Design and subjects.

The Type 1 Diabetes Prediction and Prevention Project in Finland is based on the screening of HLA-DQB1-associated genetic susceptibility to type 1 diabetes in infants born at the university hospitals of Turku, Oulu, and Tampere (12). This report comprises data on 4,590 consecutively born children with increased genetic diabetes susceptibility and whose parents gave informed consent for prospective follow-up of the child. A total of 982 children were at high genetic risk (8% risk during childhood), and 3,608 were at moderate genetic risk (2.5% risk) (13).

The children in Oulu and Tampere were studied at the ages of 3, 6, 12, 18, and 24 months and annually thereafter, whereas the children in Turku were studied at 3-month intervals for the first 2 years of life and then twice a year. After ICA seroconversion, children were followed at 3-month intervals in all centers. Because genetic screening and recruitment of the at-risk children to the follow-up continue, young children and short follow-up are overrepresented (median 1.5 years, range 0.12–5.5). ICA alone was analyzed at every visit, but after seroconversion, all previous and subsequent samples were analyzed for insulin autoantibodies (IAAs), GAD65 autoantibodies (GADAs), and IA-2 protein autoantibodies (IA-2As). In a separate randomized, placebo-controlled, double-blind trial, the efficacy of nasal insulin in prevention of type 1 diabetes was evaluated in children who tested positive for ICAs on two consecutive occasions.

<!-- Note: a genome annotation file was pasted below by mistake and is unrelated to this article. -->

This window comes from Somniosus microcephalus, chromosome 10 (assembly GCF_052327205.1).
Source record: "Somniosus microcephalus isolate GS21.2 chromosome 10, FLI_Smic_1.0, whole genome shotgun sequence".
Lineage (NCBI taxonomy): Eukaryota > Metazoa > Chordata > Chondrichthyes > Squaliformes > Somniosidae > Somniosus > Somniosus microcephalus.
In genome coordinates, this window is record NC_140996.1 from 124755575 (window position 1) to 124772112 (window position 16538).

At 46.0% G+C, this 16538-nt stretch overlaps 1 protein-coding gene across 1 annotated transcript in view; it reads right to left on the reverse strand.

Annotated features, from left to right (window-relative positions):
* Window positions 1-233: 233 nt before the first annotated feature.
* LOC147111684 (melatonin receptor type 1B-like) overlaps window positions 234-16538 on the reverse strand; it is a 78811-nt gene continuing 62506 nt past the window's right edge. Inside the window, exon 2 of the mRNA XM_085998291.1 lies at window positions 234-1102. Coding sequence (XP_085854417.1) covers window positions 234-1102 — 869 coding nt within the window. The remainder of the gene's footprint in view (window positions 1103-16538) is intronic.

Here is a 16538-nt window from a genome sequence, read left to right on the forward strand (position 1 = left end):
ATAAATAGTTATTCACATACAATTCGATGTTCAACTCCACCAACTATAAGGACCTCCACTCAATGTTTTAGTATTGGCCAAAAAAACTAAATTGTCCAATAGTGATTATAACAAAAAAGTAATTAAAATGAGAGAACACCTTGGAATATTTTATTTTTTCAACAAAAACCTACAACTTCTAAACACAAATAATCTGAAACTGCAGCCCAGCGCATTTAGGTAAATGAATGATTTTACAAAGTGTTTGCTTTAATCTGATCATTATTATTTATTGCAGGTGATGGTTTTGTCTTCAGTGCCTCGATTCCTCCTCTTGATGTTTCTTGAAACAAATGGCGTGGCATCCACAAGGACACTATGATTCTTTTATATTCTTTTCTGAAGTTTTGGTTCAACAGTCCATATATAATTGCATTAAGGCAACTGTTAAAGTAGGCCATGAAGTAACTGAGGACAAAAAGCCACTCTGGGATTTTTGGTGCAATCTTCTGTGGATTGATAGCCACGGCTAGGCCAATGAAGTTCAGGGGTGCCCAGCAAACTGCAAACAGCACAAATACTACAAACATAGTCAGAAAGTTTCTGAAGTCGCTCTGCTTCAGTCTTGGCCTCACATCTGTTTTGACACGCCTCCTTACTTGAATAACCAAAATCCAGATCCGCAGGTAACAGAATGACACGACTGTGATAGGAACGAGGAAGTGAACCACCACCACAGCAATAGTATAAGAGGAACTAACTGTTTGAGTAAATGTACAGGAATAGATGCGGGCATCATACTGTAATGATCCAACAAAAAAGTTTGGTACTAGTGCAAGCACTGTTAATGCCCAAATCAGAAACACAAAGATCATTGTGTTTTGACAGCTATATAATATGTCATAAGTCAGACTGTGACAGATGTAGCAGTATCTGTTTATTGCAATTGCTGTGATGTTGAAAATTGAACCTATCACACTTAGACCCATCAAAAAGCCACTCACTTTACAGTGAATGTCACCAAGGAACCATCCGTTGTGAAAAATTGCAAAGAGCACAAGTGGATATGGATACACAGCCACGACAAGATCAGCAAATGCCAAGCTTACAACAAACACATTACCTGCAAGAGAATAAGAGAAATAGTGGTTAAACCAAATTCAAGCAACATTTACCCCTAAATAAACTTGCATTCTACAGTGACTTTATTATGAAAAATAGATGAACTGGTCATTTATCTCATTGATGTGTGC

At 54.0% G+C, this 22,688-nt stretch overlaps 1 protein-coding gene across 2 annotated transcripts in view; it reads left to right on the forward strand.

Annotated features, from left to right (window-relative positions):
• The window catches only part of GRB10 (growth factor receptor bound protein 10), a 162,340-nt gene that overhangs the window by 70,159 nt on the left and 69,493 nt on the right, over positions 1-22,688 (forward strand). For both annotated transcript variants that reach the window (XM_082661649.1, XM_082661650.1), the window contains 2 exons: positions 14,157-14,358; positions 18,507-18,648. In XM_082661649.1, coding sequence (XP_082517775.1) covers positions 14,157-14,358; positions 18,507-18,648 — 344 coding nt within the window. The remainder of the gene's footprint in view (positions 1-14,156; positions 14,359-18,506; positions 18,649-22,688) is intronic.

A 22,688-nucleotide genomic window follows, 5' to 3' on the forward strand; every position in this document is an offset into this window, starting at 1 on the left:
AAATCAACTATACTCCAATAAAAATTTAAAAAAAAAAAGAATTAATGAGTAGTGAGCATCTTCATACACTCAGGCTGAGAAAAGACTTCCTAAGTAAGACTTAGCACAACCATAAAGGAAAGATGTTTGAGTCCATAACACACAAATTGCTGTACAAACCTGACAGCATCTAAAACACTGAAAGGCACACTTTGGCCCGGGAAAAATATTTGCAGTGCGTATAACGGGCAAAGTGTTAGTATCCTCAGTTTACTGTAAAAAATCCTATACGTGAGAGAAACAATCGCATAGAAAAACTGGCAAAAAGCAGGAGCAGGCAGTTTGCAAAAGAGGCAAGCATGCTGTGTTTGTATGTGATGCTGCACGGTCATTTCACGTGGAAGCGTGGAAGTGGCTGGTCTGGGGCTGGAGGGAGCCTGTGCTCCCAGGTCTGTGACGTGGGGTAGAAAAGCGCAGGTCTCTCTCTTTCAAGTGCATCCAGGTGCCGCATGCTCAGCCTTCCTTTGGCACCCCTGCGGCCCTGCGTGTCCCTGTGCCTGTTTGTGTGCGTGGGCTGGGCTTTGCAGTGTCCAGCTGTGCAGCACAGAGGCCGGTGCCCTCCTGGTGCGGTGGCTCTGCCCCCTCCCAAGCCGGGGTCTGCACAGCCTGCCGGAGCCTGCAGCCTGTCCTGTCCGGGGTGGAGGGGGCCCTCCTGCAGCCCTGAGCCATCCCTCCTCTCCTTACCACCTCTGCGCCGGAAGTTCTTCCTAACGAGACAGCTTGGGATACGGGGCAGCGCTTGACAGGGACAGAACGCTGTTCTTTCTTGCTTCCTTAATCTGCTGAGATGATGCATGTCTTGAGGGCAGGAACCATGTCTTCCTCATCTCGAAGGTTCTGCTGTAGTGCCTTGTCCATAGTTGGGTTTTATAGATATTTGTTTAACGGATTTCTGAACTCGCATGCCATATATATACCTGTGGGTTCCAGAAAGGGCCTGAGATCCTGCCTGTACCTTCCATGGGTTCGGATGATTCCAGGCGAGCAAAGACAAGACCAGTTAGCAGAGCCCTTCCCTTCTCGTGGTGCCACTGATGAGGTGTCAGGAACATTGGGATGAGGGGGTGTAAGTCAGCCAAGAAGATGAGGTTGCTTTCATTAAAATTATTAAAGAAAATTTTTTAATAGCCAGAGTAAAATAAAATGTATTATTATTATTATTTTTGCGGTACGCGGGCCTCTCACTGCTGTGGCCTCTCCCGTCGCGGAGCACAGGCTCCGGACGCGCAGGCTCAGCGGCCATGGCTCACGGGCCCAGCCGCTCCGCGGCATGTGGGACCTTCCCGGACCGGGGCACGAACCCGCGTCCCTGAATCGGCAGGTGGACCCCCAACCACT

The Ethics Committees of all participating universities and hospitals approved the study. The parents of all study children gave separate informed consent for the genetic testing and immunological follow-up.

Genetic screening.